1. Develop and deliver clear messages

During the HLTM it emerged that exactly what the global community hopes to achieve by taking cross-sectoral approaches to collaborative work at the human–animal–ecosystem interface was at times unclear, even among some of the meeting participants. It was agreed that the outcomes of the HLTM would be translated into standard cross-sectoral tools and that clear policy messages would be developed and widely distributed.

2. Develop a clear plan for building cross-sectoral approaches into existing standards and tools and investing in existing systems

Identifying practical cross-sectoral actions was a main theme of the HLTM. Plans to apply cross-sectoral approaches – specifically those described in the key operational elements – could be developed at all administrative levels. Further, it was agreed that incorporating cross-sectoral approaches into existing mechanisms and structures was more efficient than creating new ones.

3. Define and describe costs and benefits of cross-sectoral approaches

During the HLTM, it was clearly noted that coordinated, cross-sectoral approaches and interventions could offer increased efficiency and effectiveness – and at the same time it was noted that, while intuitively obvious and backed up with some strong examples, further economic efficiency analyses are needed. Partners noted the importance of evaluating the economic impact of adopting cross-sectoral approaches to address health issues to ensure that evidence is provided to policy-makers to make appropriate decisions.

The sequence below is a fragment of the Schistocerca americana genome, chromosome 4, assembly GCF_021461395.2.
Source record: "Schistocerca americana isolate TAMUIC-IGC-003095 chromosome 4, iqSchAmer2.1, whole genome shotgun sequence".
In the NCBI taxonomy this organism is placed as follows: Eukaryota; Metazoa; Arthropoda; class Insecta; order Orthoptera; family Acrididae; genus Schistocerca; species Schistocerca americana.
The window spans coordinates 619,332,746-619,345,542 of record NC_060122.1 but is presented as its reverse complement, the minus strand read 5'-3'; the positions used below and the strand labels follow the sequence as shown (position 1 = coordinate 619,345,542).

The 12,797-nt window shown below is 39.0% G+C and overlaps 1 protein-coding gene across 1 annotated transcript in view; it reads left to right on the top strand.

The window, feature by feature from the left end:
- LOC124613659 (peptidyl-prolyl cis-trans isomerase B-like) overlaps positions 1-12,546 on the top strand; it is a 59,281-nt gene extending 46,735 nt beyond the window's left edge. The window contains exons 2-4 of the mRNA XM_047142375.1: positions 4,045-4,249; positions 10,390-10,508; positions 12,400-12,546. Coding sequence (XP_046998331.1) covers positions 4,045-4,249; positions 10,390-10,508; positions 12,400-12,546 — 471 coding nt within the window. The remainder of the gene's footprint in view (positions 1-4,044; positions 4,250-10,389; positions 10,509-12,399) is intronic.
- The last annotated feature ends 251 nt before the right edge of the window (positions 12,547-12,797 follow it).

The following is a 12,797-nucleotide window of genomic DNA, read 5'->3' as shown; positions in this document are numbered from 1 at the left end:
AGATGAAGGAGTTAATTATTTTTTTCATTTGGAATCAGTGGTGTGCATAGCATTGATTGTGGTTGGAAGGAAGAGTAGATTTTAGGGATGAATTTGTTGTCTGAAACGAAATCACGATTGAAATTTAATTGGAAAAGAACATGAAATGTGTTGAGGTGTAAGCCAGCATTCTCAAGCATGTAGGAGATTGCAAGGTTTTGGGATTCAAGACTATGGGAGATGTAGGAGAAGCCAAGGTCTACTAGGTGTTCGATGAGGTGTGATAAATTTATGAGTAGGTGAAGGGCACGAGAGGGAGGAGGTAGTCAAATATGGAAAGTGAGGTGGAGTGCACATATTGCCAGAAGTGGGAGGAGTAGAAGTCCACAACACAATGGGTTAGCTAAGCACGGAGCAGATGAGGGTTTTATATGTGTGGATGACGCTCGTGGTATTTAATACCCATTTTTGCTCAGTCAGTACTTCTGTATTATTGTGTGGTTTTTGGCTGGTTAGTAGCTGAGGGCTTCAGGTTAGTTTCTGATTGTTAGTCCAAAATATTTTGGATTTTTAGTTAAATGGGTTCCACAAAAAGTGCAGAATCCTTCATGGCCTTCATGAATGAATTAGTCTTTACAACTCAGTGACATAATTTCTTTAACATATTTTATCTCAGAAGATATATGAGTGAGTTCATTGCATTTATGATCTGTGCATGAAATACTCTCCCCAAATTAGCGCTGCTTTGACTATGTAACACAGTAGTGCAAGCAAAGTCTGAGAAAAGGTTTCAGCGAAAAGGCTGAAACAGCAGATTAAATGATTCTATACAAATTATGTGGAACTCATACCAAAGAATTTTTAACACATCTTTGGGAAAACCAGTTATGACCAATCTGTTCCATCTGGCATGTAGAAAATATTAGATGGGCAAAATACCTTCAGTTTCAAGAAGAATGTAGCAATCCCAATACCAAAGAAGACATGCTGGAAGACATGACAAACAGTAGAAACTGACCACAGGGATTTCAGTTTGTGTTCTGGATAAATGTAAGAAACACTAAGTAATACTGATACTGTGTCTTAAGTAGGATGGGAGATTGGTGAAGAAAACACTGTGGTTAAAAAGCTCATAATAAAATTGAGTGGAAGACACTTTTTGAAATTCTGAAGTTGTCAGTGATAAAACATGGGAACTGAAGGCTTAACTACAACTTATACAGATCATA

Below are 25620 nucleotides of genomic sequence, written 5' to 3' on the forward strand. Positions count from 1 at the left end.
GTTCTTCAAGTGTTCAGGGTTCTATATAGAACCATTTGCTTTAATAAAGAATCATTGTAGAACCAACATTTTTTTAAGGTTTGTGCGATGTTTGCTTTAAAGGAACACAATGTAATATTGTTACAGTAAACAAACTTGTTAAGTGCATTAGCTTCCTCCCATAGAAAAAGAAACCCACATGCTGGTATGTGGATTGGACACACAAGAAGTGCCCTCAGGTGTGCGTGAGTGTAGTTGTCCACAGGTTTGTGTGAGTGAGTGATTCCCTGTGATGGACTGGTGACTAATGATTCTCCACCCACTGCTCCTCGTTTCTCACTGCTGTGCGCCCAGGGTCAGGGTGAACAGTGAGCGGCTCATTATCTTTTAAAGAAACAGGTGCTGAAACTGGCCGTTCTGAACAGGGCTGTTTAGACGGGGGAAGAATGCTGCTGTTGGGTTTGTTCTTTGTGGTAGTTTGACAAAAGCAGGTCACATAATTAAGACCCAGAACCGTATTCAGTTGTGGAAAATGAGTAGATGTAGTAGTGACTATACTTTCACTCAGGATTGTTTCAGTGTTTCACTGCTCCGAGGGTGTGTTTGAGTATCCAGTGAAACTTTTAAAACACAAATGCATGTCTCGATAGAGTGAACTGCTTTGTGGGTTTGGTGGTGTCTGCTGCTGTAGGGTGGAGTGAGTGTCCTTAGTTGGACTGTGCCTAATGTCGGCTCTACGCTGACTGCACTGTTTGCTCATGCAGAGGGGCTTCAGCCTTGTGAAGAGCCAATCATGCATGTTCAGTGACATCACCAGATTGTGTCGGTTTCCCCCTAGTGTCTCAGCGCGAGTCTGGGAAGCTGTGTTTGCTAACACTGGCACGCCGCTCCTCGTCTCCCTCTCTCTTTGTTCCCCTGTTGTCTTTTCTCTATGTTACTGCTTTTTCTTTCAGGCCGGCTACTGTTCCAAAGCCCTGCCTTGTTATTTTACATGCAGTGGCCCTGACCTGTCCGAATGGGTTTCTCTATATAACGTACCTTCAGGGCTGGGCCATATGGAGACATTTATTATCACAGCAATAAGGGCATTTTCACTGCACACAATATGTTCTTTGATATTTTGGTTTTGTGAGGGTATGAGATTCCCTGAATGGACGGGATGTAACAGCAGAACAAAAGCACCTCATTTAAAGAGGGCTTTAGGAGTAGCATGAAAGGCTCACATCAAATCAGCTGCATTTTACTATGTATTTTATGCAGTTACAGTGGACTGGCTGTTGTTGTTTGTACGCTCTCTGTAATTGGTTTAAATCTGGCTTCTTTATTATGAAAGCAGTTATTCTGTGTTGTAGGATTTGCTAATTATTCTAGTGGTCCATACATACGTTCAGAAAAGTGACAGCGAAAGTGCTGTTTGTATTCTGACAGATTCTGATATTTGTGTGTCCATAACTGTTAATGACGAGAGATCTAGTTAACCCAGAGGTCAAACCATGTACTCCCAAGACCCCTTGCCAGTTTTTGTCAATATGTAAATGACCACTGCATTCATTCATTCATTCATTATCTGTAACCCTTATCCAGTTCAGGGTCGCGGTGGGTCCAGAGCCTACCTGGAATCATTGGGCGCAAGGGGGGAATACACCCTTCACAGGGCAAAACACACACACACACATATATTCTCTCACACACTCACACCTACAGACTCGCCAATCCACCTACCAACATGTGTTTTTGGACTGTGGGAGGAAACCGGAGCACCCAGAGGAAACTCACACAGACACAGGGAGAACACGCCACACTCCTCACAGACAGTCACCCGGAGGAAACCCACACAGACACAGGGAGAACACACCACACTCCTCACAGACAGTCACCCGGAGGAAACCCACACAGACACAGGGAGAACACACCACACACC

CONCLUSIONS

As presented within the objectives for this meeting, FAO, OIE, and WHO sought to conduct a the HLTM to advance the implementation of One Health approaches in countries and complement the other meetings that have taken place on this subject. A main outcome was the identification of key supporting and operational elements of effective cross-sectoral collaboration to address health risks at the human–animal–ecosystem interface. The HLTM provided an important contribution in advancing our ability to address risks at the interface. The full achievement of the meeting objectives was, and will continue to be, interlinked with the continued collaboration between the Tripartite organizations and their partners in these efforts – partners that include other international actors, regional and national governments, and non-governmental and academic partners, including in some cases establishing public– private partnerships. Each entity has an important role to play and often has a slightly different group of stakeholders or methods of reaching common stakeholders. Harnessed, the combined roles of these various partners should be adequate to ensure fundamental progress toward broadly implementing cross-sectoral approaches to health issues at the human–animal–ecosystem interface.